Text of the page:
In the question, we are given that the LHS of the equation (in the link above) is equivalent to the probability of drawing exactly 5 spades when drawing 6 cards from a standard 52 card deck, and we have to argue why the RHS is equivalent.

I noticed that the RHS is just the LHS with the positions of the 13s and 6s swapped. I'm thinking that for the RHS, 6 choose 5 represents a 6 card hand with 5 spades in it already, and 46 choose 8 represents the rest of the deck once those 6 cards, 5 of which are spades, have been drawn.

But I'm not too sure why the denominator needs to be 52 choose 13 and why the RHS as a whole is equivalent to the LHS. Also, we are explicitly told not to simply calculate both sides, we have to argue in words why they are equivalent.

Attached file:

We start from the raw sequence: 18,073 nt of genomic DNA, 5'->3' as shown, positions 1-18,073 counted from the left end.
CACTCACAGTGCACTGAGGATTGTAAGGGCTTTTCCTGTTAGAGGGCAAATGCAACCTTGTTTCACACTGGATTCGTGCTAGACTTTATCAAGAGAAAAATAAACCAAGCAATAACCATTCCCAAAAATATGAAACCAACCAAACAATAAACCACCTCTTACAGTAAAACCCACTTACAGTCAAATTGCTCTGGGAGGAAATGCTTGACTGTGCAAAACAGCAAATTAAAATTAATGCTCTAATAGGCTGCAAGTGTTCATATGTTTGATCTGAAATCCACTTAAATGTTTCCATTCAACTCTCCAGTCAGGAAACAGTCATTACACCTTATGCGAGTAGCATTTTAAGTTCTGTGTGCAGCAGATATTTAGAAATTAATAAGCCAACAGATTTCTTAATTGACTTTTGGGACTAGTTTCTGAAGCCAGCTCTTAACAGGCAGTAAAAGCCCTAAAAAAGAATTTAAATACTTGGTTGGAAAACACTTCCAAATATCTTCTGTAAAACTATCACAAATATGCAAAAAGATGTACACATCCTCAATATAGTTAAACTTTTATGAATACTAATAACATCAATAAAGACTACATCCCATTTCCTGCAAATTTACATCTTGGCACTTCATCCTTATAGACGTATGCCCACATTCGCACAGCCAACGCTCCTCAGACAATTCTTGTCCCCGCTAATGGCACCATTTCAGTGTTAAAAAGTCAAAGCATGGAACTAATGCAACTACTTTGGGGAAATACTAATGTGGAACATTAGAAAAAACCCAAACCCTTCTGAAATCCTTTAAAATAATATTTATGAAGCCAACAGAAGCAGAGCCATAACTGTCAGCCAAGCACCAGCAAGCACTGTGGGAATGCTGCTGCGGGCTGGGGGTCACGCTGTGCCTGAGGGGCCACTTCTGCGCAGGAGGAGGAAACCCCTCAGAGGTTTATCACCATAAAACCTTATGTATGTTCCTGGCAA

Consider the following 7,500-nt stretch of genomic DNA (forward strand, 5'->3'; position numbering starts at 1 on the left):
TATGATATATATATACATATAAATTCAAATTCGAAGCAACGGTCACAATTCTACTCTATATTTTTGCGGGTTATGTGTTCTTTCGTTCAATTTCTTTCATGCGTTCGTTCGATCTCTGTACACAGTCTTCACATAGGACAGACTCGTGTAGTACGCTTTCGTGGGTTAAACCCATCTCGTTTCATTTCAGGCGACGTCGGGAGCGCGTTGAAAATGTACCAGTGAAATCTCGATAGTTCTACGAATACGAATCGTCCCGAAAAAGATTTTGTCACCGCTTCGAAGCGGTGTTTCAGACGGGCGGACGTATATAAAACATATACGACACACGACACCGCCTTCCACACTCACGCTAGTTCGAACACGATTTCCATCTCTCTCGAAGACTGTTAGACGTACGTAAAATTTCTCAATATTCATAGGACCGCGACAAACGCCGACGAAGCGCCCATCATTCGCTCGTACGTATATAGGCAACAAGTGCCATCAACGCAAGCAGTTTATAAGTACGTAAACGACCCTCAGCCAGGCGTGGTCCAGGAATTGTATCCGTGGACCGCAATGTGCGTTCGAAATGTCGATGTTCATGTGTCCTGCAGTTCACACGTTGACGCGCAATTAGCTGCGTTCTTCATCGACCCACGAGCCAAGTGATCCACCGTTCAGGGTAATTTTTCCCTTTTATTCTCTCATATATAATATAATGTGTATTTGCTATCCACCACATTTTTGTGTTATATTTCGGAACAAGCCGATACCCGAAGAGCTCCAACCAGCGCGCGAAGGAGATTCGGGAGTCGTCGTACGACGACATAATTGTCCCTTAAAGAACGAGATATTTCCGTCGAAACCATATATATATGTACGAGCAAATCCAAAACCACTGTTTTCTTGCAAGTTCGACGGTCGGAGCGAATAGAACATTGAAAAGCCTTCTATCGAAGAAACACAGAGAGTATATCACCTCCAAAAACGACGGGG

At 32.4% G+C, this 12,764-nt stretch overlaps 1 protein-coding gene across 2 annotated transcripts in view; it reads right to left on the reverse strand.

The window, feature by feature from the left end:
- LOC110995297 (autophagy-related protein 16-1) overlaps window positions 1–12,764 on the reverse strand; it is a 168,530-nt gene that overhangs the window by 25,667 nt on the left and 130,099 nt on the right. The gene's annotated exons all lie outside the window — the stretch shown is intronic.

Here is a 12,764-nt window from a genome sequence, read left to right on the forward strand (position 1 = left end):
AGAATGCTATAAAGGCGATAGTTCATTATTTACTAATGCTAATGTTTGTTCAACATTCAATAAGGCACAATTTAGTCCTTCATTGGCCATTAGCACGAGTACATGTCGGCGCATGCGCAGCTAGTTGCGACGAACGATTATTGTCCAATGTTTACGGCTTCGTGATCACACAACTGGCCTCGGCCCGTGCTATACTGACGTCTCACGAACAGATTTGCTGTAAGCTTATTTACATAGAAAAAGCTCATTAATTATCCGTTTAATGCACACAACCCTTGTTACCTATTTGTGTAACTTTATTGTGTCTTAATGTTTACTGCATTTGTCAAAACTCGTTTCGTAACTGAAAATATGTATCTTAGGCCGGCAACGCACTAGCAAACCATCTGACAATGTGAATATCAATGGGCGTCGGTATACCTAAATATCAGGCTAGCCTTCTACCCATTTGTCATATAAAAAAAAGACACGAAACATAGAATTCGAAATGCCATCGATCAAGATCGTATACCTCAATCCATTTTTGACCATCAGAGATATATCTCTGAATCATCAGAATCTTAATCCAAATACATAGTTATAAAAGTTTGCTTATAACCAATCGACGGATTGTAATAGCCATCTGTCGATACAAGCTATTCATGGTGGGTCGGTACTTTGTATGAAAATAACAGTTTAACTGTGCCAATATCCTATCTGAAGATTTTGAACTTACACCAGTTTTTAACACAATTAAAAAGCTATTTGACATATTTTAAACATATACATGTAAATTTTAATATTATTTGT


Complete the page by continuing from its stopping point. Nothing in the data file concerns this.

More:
• 2
    $\begingroup$ The left hand side is the probability the six cards drawn are made up of $5$ spades and $6-5=1$ from the rest of the deck. The right hand side seems to be the probability the thirteen spades are made up of $5$ cards of the six drawn and $13-5=8$ from the non-drawn cards. $\endgroup$
    – Henry
    Feb 20 at 21:43

1 Answer 1


The LHS partitions the $6$ chosen cards into $5$ spades and $6-5$ non-spades: $$\frac{\binom{13}{5}\binom{52-13}{6-5}}{\binom{52}{6}}$$

The RHS partitions the $13$ spades into $5$ chosen and $13-5$ not chosen: $$\frac{\binom{6}{5}\binom{52-6}{13-5}}{\binom{52}{13}}$$

These are both examples of the hypergeometric distribution. See https://en.wikipedia.org/wiki/Hypergeometric_distribution#Combinatorial_identities for a more general argument.


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